Holiday Year Halfway Point
As we have passed the half way point in most firms’ holiday entitlement years, employers should be aware of the recent European Court of Justice decisions of Kreuziger v Berlin and Max-Planck-Gesellschat v Shimuzu. Both provide that employers need to take steps to encourage employees to take their outstanding leave in order to apply a ‘use it or lose it’ policy. If such steps are not taken the holiday can be carried over.
Whilst Brexit does cast some uncertainty as to the future relevance of these decisions domestically, best practice for employers using a ‘use it or lose it’ holiday system is to remind employees regularly during the year to take their holiday entitlement.
Term Time Holiday Pay
In The Harpur Trust v Brazel, the claimant was a visiting music teacher employed on a permanent zero-hours contract, who worked mainly during the term time.
The Trust argued that her holiday pay should be only based upon the weeks that she actually worked. In line with ACAS guidance for casual workers, her holiday pay was calculated on the basis of 12.07% of her total pay for the year (i.e. her term time work).
The claimant challenged this and argued that such a calculation was contrary to the Working Time Regulations and contended that her holiday pay should be calculated based upon 5.6 weeks per year, just like a full-time teacher (i.e. a week’s pay x 5.6).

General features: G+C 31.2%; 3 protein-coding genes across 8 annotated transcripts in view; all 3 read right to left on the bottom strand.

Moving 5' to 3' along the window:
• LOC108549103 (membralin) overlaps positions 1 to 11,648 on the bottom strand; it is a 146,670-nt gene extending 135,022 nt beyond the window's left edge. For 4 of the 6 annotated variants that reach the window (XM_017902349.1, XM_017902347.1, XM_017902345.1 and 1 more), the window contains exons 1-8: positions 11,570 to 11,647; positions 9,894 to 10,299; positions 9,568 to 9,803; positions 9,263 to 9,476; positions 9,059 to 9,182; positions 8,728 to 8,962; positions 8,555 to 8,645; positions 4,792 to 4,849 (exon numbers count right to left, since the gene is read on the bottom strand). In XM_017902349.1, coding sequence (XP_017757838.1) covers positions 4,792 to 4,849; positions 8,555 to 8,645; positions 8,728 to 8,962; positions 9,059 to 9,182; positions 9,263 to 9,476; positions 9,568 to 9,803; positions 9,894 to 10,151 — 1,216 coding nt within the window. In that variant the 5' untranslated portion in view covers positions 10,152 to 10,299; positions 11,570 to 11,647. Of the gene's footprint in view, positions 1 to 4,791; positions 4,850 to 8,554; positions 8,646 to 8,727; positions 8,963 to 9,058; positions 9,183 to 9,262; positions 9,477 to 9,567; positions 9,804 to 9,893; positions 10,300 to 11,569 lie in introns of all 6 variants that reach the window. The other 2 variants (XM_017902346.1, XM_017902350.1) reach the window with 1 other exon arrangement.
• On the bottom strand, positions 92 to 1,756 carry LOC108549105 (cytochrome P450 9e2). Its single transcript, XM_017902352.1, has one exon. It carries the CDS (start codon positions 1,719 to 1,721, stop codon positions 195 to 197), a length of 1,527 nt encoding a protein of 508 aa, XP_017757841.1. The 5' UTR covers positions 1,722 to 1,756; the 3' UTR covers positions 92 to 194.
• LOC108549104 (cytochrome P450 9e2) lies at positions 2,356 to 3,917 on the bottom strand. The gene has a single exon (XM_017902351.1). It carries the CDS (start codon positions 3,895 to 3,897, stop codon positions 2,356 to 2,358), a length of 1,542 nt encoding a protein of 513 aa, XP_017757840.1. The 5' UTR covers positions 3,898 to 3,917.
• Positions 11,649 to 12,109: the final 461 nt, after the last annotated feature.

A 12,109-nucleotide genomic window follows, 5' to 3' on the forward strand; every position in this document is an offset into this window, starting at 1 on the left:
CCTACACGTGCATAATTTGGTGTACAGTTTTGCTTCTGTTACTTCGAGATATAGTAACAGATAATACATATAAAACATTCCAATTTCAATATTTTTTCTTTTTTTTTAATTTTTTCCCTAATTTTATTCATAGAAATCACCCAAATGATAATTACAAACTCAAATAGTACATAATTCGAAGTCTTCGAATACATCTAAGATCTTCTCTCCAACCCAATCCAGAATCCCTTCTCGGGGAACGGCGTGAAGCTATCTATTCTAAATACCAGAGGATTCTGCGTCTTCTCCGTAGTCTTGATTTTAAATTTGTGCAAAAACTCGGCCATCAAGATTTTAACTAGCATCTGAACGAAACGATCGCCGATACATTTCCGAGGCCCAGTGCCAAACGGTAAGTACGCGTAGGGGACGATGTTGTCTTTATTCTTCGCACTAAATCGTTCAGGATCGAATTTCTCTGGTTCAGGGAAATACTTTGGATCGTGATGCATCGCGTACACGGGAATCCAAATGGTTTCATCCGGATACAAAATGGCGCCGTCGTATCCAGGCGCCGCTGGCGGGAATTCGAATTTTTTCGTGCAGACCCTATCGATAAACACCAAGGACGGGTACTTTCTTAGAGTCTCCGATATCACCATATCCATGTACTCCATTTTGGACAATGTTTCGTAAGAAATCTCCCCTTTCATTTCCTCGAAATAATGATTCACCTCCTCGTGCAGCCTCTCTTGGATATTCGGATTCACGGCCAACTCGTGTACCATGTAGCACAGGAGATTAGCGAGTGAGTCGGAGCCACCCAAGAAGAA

This went all the way to the Court of Appeal, who agreed with the claimant finding that the Working Time Regulations did not make any provision for pro-rating holiday pay entitlement where an employee did not work a full year. The Regulations simply required calculating an employee’s weekly pay (by taking a 12-week average prior to the calculation date) and multiplying it by 5.6.
Any employers who are still calculating holiday pay for “part-year workers” at 12.07% of annual pay will need to change the way in which they calculate holiday pay.
40% Increase in Tribunal Claims
ACAS’s recently published annual report confirms that there has been a 40% rise in the number of Employment Tribunal claims being lodged in the past year.
These figures reflect the year-on-year increase in claims being brought in the Employment Tribunal since the abolition of tribunal fees in July 2017. The knock-on effect of this increase is being felt. A recent Employment Lawyers Association survey reported a marked increase in final hearings being listed over a year after the claim has been issued, as well as an increase in delays to the service of claims.
Employers should be aware of the increased propensity of employees to bring claims and, due to delays at Employment Tribunal, it will likely take longer to bring claims to a conclusion should they go all the way to a final hearing.
If you want to discuss or get more information about any of the issues in this update, please get in touch with us.